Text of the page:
refugees in the US. The majority of these refugees
were Chinese. At that time, CCBA President Guo
Yu Huang, Vice President Ru ZhuoZhang, Welfare
Committee Chairman Tian Shu Chen, Vice Chairman Yin Pu Lin, were responsible handling that
matter. The Vietnam refugees arrived in the US and
settled at the Camp Pendleton.
CCBA received invitation from the US State Department refugees camp leadership, and with support from the Los Angeles Chinese Associations, it registered under the US State Department as “Vietnam Difculties Working Committee of the Chinese Association of Luo Province, also known as the National Committee of the Chinese Federation of the Luo Province”. CCBA put forth volunteers to handle that matter, including Guo Ru Huang and Ru Zhuo Zhang being appointed as the refugee camp advisors, and Tian Shu Chen as the leader. Both Tian Shu Chen and Ru Zhuo Zhang put forth the most eﬀort for such volunteer work. There were 30 volunteers working inside the refugee camp, 12 hours a day, 7 days a week, for 4 consecutive months, until all refugees were settled. CCBA were responsible handling 280 refugees.
Other than that, Tian Shu Chen went to work at another refugee camp, Camp Indian-Town Gap, in Pennsylvania at his own expense. He processed another 150 refugees for demobilization and secured jobs for them. The hard work put together by the National Committee of the Chinese Federation of the Luo Province and its outstanding results received commendation from the government. The most remarkable event would have been the public expense from the US government supposedly given to the CCBA, instead ended up to be distributed to each refugee for $500 each. This generous act by CCBA made the US State Department so proud. Such honorable work for Vietnam refugee settlement was proudly recorded within the US history. Several important contributors, such as Guo Yu Huang, Ru Zhuo Zhang and Tian Shu Chen as well as the Welfare Committee of CCBA, received award from the US State Department.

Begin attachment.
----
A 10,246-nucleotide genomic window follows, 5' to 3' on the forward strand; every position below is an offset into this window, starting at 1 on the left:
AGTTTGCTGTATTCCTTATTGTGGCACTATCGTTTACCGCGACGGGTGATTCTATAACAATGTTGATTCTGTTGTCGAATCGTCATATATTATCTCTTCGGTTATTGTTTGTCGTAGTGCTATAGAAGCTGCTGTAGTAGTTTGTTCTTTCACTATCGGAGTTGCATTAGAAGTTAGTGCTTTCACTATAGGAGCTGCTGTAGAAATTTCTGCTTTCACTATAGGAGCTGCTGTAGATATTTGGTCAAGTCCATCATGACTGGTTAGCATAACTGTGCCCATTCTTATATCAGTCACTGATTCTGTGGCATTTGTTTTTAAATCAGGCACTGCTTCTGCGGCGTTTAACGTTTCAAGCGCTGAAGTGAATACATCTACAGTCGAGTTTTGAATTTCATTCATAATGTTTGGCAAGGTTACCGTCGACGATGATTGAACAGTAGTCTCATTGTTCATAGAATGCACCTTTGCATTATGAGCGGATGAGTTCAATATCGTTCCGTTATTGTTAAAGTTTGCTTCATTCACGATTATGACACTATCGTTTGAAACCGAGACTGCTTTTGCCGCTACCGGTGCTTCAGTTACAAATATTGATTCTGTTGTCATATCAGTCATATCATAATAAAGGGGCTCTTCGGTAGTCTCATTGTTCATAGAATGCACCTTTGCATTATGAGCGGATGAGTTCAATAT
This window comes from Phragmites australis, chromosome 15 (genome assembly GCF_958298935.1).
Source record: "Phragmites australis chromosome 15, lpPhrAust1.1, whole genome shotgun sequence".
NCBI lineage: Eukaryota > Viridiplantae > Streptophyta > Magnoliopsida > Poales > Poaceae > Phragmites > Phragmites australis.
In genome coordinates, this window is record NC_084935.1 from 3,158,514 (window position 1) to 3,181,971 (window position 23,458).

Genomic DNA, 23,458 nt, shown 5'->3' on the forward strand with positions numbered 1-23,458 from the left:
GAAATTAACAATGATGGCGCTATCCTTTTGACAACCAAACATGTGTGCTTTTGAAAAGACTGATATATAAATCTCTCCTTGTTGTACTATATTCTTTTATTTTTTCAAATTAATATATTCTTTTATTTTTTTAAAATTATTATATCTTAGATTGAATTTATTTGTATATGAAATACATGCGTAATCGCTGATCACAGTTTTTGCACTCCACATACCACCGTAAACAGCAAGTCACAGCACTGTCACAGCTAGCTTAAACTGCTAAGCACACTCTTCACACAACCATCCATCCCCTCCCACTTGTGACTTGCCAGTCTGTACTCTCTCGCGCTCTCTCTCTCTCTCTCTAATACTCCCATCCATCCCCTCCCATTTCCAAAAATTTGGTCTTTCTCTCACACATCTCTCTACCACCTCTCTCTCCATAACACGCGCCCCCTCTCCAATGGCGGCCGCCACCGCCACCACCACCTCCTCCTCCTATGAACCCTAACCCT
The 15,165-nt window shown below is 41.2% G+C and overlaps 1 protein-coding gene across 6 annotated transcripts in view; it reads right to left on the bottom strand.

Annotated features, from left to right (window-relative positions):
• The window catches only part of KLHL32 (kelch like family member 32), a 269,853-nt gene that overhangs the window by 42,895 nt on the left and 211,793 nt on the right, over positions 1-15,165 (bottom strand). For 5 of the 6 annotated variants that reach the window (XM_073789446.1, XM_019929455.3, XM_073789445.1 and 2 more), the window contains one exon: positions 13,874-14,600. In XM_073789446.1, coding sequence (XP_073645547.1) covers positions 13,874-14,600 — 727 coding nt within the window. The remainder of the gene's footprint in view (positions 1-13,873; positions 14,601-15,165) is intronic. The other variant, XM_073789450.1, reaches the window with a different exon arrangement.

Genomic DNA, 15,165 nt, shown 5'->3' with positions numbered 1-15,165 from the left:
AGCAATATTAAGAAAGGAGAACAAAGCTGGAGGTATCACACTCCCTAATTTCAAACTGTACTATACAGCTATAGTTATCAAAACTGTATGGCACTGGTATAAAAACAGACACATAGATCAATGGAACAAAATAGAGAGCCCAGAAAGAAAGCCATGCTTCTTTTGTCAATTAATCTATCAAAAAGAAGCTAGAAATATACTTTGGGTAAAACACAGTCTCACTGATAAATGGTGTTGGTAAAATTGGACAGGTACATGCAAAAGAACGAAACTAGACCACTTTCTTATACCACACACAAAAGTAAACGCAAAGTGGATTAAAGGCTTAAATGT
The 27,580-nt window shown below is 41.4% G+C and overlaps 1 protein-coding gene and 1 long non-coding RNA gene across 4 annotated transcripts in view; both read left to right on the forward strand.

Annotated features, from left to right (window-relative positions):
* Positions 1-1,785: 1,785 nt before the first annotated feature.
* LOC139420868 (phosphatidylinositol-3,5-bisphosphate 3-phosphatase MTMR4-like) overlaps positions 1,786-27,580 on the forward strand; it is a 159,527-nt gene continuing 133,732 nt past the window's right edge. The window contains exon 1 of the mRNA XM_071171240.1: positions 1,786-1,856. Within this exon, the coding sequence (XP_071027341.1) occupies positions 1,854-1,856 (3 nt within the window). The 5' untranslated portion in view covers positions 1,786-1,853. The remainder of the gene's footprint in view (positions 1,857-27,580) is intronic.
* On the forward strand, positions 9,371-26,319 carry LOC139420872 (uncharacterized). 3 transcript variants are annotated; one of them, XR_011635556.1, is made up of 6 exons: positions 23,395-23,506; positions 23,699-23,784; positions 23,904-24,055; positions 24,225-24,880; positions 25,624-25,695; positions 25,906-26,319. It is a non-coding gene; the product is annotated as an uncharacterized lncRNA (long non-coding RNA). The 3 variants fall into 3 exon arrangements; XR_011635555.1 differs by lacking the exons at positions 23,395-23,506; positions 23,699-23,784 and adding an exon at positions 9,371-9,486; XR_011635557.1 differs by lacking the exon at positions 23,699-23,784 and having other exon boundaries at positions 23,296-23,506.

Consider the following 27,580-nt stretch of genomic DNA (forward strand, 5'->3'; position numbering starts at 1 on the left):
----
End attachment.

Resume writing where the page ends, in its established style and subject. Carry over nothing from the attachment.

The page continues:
In 1970, CCBA president requested funding from the City for Chinatown Service Center. In 1971, the newly-established Chinatown Service Center, led by Mrs. Joyce Law and Cheng Wei Liu, was using the second ﬂoor of the Methodist Church as the office. At the time the funding was insufcient, so half the workers were volunteers with no pay. Later with the help of two Chinatown city council members, more funding was requested. CCBA and Welfare Committee also applied successfully for non-proft organization, thus making the Chinatown Service Center an independent entity.